Speculation over the deterioration of Nelson Mandela’s health continues after a recent stay in Johannesburg hospital. South Africa’s ex-president has not been seen on a public outing since the World Cup in July 2010, when his wife had to help him raise his arm to wave to the crowds, and at 92 it appears he is increasingly frail.
The sobering thought that this human rights hero might not be with us for much longer is nearing a sad reality. The grief that will be felt globally at his loss is beyond comprehension. Since his release from captivity in 1994 he has been a symbol of freedom from oppression, and one for human rights in general. Is South Africa, or the world as a whole, ready to part with one of the greatest leaders of the 20th century?
South Africa will certainly take his death with immense difficulty. There is a question mark which continues to reside over the head of current president Jacob Zuma, who, although popular, has had numerous allegations made against him.
Before he came to power in 2009 he had only just been acquitted of the rape and corruption charges that he had been accused of. Indeed, his multiple marriages and his statement during his rape trial that he showered after unprotected sex to prevent possible infection is considered a detriment to the country’s HIV/Aids campaign to encourage the people to be faithful to one another and to use condoms.
Certainly, he has not filled Mandela’s substantial sized shoes, even if his popularity has not waned. He is not enough to alleviate his people’s fear that they might soon lose the greatest leader they have ever had, or are ever likely to have. Popular he may be, but it is not Jacob Zuma who has inspired people to strive for better civil rights and a better life for themselves, it is Mandela.
What about the rest of the world? After two days in hospital with a respiratory infection he is thought to have received many high profile visitors and over 10,000 messages of support from around the world, including from US President Barack Obama. This alone is evidence of the profound effect he has had internationally, and how sorely he will be missed.
The reasons for this adoration do not need much elaboration. He has spent most of his life as a member of the ANC struggling against the apartheid system. He was a political prisoner on Robben Island for 27 years before he was released and became the first black president of South Africa, a huge step in the history of that country. After he stepped down as president in 1999, he was an ambassador for South Africa until his retirement in 2004, and was heavily involved in campaigning against HIV/Aids.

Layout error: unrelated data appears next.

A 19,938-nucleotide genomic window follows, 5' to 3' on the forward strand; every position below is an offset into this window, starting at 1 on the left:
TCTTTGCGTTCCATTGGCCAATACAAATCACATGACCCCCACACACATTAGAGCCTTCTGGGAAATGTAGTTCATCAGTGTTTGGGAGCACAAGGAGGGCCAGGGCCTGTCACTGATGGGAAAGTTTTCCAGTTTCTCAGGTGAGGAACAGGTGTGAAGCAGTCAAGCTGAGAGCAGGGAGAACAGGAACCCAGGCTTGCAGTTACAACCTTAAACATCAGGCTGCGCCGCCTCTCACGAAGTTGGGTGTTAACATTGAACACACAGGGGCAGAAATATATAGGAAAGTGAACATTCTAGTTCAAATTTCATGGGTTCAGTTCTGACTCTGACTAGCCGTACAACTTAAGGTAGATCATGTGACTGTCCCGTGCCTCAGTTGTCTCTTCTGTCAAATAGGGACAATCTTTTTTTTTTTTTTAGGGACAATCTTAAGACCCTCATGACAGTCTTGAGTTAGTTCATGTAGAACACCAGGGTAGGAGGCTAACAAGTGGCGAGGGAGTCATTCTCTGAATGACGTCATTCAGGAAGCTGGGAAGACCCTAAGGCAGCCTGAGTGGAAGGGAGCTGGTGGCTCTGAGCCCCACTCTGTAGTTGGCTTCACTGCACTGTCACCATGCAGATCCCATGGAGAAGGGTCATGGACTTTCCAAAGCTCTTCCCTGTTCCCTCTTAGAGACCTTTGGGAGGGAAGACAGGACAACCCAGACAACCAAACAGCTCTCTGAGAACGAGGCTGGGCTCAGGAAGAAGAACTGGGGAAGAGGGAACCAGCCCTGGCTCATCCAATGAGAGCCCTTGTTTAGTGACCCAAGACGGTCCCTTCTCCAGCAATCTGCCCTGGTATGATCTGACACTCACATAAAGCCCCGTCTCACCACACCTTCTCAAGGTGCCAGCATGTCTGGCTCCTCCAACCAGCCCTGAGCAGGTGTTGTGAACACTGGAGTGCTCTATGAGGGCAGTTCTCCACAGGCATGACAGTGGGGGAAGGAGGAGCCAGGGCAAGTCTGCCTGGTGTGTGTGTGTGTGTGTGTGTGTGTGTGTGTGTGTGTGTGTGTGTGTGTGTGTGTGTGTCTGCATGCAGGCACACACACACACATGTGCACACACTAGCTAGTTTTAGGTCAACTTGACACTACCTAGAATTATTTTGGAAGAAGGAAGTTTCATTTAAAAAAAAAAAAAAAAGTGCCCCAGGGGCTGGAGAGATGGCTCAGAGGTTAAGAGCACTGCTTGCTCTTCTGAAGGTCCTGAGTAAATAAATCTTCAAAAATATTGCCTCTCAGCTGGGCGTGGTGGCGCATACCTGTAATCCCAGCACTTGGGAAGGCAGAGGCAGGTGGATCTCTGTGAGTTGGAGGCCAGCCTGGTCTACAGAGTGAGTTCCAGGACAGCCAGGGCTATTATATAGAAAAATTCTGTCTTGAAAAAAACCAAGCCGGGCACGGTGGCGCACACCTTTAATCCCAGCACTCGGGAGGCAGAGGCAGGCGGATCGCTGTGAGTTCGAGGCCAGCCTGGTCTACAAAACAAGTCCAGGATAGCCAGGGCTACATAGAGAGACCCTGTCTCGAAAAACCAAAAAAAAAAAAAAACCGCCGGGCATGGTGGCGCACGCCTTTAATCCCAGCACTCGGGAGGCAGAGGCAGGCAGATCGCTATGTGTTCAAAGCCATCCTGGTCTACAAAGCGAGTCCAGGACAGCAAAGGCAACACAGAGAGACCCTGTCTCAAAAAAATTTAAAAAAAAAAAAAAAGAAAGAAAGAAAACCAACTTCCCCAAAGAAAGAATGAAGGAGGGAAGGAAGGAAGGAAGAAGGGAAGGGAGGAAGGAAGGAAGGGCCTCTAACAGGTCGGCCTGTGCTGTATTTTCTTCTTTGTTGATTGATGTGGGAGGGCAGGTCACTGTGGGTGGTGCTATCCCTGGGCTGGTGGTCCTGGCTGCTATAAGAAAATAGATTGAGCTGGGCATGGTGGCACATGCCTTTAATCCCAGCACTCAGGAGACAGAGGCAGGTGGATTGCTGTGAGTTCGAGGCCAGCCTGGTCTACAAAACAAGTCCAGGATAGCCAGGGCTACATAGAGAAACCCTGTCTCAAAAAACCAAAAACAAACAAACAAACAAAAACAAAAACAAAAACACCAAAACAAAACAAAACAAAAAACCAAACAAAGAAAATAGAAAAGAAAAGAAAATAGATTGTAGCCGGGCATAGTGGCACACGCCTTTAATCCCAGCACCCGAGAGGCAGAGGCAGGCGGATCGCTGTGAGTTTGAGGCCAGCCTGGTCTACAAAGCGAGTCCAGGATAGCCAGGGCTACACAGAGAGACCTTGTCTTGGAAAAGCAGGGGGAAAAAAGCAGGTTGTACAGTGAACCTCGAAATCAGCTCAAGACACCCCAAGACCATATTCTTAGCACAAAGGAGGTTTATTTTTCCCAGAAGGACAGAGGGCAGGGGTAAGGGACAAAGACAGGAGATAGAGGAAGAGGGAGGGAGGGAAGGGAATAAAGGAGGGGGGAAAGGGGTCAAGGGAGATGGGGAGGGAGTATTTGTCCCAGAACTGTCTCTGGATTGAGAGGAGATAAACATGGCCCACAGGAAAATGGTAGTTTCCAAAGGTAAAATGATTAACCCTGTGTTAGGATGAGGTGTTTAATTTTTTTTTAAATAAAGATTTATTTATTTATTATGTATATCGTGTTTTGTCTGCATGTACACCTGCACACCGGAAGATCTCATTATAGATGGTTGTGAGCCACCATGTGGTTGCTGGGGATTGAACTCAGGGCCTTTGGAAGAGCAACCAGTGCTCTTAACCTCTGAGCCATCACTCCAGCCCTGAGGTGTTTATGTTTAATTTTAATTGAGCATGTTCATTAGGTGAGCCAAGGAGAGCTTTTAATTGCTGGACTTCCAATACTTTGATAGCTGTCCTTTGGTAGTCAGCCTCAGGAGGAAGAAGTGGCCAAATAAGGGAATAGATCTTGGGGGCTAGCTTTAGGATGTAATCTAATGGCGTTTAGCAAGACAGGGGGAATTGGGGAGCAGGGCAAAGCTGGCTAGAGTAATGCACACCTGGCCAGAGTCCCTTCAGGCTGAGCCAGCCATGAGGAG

This is why his opinions are still held in such high esteem. Couple such an incredible life story with an amazing personality and sense of humour which, despite his treatment during apartheid, have remained undamaged, it is not hard to see why he commands such respect and adoration from audiences worldwide. Surely then, the only legacy such a man as Nelson Mandela can leave is one that would make him proud.
Unfortunately, a negative effect of his death has already emerged before the event has occurred. Wars have already begun between his family, the ANC, the many foundations and charities he has founded, and his political and business compatriots, over the control and use of his name, which has become a global brand and is therefore worth millions. It is sad, but the abuse of his name can only become worse once he has gone, and he no longer has any say over who has the right to use it.
It can only be hoped that Mr. Mandela does not have to witness more than he has already seen of this greed. His name should not be used as a brand through which to make money, but as a watchword for the triumph of human rights over oppression. As a result of the events he has endured during his life he has already become an icon, and his status as such will only increase after he dies.
In discussing his legacy it seems only to confirm that his time is near. There are very few people who anticipate such a tragedy. Even those who cannot fully comprehend the intense loss that will be felt within South Africa and across the world, will not fail to be affected by it. However, with any luck he will pass peacefully as he deserves to do; he has already lived to a fantastic age and no-one can ask for more.
Although it will be a hard blow for all of his family, friends and admirers, his death must be looked upon as an occasion to celebrate his life and educate those who do not know his story. Only this will do Nelson Mandela the justice that his memory deserves.